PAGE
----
(MCT) — The Northern League of Professional Baseball Teams claims a faulty contract drafted by a Chicago law firm allowed half of the non-profit’s teams to join a rival league, forcing the Northern League to suspend operations.
The firm of Gozdecki, Del Giudice, Americus and Farkas LLP was instructed to write a contract that required member teams to pay $1 million each if they left voluntarily, but the contract instead only required the fee if the member teams were expelled from the league, according to a lawsuit filed Wednesday in Cook County Circuit Court.
As teams faced financial difficulties in 2010, the American Association offered all eight member teams of the Northern League the chance to join its baseball league, effectively disbanding the Northern League, according to the lawsuit.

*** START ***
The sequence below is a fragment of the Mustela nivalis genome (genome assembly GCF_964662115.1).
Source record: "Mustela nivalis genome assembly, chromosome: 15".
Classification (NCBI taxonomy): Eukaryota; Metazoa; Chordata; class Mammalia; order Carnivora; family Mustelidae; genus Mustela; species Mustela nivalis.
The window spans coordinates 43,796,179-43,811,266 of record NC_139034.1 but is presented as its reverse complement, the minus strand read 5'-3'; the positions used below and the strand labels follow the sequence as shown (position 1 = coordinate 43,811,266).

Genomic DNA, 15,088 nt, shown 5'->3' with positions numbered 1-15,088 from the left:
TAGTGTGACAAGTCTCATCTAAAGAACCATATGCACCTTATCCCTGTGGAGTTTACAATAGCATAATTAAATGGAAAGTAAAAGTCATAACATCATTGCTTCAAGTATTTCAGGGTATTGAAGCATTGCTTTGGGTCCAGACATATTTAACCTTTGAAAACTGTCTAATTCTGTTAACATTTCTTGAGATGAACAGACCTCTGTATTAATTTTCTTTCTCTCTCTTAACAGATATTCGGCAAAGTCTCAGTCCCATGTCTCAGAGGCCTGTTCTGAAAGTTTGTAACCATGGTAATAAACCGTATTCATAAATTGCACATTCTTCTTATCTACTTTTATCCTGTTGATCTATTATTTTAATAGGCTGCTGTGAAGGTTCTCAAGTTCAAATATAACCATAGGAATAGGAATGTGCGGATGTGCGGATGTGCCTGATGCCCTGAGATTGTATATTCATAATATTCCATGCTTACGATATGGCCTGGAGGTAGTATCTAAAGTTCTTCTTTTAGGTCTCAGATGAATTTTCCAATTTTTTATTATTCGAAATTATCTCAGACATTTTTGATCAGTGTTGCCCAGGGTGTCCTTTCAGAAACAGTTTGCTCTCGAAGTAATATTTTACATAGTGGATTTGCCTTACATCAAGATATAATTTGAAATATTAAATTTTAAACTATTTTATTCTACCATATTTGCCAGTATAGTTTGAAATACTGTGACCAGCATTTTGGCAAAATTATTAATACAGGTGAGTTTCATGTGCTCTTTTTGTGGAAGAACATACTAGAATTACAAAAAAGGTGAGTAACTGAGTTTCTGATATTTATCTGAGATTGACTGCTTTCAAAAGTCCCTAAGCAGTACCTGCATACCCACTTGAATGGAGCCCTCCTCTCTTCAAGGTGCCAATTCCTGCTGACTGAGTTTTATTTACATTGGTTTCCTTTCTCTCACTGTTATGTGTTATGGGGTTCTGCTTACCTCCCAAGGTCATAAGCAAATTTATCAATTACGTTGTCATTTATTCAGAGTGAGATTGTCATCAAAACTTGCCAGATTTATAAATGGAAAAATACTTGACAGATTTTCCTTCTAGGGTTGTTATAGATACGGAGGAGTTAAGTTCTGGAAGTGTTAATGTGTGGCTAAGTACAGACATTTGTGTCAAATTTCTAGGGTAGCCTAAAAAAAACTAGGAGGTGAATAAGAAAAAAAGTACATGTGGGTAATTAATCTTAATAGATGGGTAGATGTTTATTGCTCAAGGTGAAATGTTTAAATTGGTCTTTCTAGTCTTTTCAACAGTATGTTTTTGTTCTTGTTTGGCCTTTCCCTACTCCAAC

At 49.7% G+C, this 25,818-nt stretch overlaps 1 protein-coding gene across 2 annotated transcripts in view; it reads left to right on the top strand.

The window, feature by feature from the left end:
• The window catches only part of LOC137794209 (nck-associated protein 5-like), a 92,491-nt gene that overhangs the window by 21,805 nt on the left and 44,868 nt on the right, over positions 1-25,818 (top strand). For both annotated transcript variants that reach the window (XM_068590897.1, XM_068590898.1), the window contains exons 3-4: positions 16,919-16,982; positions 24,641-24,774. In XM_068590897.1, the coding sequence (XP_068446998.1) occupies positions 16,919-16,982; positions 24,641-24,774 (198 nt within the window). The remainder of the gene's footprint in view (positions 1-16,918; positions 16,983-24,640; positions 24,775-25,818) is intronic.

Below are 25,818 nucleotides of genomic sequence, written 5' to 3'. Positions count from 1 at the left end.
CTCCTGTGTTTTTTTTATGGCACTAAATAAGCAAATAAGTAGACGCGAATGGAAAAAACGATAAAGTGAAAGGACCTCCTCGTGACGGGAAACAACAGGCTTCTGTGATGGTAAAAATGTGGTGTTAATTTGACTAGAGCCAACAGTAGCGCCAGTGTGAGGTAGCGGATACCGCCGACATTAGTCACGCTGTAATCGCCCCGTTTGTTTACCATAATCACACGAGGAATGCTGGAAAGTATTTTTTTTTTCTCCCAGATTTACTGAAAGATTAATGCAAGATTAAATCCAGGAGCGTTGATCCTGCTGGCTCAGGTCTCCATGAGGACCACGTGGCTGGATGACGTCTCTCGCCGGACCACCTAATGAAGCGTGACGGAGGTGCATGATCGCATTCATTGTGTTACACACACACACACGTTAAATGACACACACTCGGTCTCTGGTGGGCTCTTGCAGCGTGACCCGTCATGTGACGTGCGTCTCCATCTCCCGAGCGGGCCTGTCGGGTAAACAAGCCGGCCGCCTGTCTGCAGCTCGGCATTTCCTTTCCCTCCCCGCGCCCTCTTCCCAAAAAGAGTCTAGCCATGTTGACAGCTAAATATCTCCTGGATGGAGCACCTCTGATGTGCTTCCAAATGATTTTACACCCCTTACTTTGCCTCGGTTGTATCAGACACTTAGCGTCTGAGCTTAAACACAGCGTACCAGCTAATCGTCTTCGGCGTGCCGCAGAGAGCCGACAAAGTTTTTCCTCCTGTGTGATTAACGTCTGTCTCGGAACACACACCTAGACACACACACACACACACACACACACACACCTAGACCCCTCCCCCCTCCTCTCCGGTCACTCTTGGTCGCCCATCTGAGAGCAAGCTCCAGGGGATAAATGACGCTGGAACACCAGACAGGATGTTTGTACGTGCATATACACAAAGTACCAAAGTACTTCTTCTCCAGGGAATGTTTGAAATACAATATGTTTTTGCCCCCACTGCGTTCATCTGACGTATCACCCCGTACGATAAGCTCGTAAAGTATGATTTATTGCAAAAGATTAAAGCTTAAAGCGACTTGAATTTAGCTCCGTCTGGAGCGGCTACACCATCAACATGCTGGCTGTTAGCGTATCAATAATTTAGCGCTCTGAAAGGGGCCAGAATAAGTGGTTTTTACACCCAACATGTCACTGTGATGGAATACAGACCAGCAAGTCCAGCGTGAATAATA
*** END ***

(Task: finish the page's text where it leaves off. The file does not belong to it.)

The vote came to a tie, with four of the teams in favor of the proposal while the rest were not, the lawsuit says.
Northern League officials discovered that its contracts with member teams did not include the enforceable departure fee they thought it did in September 2010, after the four teams that voted in favor of the proposal notified the league that they were leaving to join the American Association league, according to the lawsuit.
With only four member teams remaining, the Northern League suspended its 2011 season, the lawsuit says.
Rick Del Giudice, a managing partner for the law firm, said the lawsuit’s claims have no merit.